Foodie Stuffs / Free Ideas

Gifting for those who don’t want or need anything but will be hurt if you don’t get them something (and you do want to get them something, you just have no idea what!)

Sometimes the most stressful part of Christmas can be getting gifts for people….who don’t need anything…or really want anything. You know who I’m referring to. In my family, this would be most of the older relatives: parents, grandma, and aunts. At one point I leapt at big ticket items, such as a cappuccino machine, but they could never figure out how to use it. So they re-gifted it to me as a housewarming gift. Now it just sits unused on my shelf. Then, a couple years ago I struck gold with a wrought iron wine rack for my parents and proceeded to purchase nice bottles of wine to fill it for the next few years. Until that got old.

So instead of objects I started gifting experiences. Tickets to the Grand Rapids Symphony (Lord of the Rings night, Picnic Pops package), tickets to a Red Wings game, restaurant gift certificates. But now even that well is running dry.

So here is my new Martha-esque kick: holiday baskets. I completed my first one last Easter and am shifting themes to create a Christmas holiday one for all of the relatives to whom I can gift nothing else.

The Process

We started the Easter basket creation by selecting a list of four tasty treats to attempt making: 2 kinds of truffles (sweet and spicy), chocolate dipped pretzels with toffee, and the big hit–lemon basil shortbread.


Leah getting her hands dirty

The truffles were a little…er….messy to say the least. They gave us quite a bit of trouble in maintaining the consistency of the chocolate on the stove and then when it came time to form. We went with your typical semi-sweet version (for a slight bitterness instead of overwhelming milk chocolate) and then used a specialty habanero mango chocolate for the other set. Both were equally well-received; neither were really rave-worthy.  And they were supposed to be shaped into little Easter eggs…but came out more along the lines of lumpy clumps. So appetizing! We rolled the spicy ones in powdered sugar to tell them apart.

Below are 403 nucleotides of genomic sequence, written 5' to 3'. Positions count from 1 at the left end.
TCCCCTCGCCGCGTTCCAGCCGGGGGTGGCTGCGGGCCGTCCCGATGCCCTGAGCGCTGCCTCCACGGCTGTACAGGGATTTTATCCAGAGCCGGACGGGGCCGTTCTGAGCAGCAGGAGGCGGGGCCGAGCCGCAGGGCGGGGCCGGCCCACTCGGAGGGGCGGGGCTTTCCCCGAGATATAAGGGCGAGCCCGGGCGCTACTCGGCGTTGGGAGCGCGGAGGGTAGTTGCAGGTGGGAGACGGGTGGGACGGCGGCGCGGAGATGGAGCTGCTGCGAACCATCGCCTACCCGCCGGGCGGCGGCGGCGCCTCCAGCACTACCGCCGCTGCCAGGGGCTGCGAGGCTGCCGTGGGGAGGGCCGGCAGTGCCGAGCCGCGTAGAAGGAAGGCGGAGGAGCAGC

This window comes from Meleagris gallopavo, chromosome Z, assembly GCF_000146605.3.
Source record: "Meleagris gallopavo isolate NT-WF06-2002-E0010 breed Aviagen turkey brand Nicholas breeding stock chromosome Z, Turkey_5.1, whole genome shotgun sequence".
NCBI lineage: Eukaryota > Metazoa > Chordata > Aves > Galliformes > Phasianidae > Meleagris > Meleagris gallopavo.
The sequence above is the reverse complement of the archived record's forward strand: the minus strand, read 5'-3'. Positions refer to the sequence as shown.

I didn’t save the recipe, and trust me, it’s better that way.

The shortbread turned out a a bit thin (more like a light wafer version) with a bright pop of citrus. Sooo delicious!


After creating and tasting all of the treats, we wrapped them in cellophane party bags from the wrapping section at Meijer. Then we sealed the bags by twisting the topsand wrapping with pastel colored ribbons. Finally, I added handmade labels to each bag. Basically, I cut tagboard paper down to small rectangles and punched a hole in the upper corner. I easily made a different design for each treat using colored Sharpie markers and basic patterns–lots of dots. That’s my niche in design. Dots. Very creative. Then, you just attach the labels to the ribbons and voila!


 I finished the baskets off with a bottle of wine and some gourmet coffee, and the gifts were ready to go! The whole process took just over three hours-mostly fun kitchen time with my girlfriend, then I watched a movie while making the labels. Really not a big deal at all, but family sure thought they were cute and clever. So this week I will be narrowing down a holiday list of items for Christmas baskets and hopefully I can get a few more miles out of this idea…..


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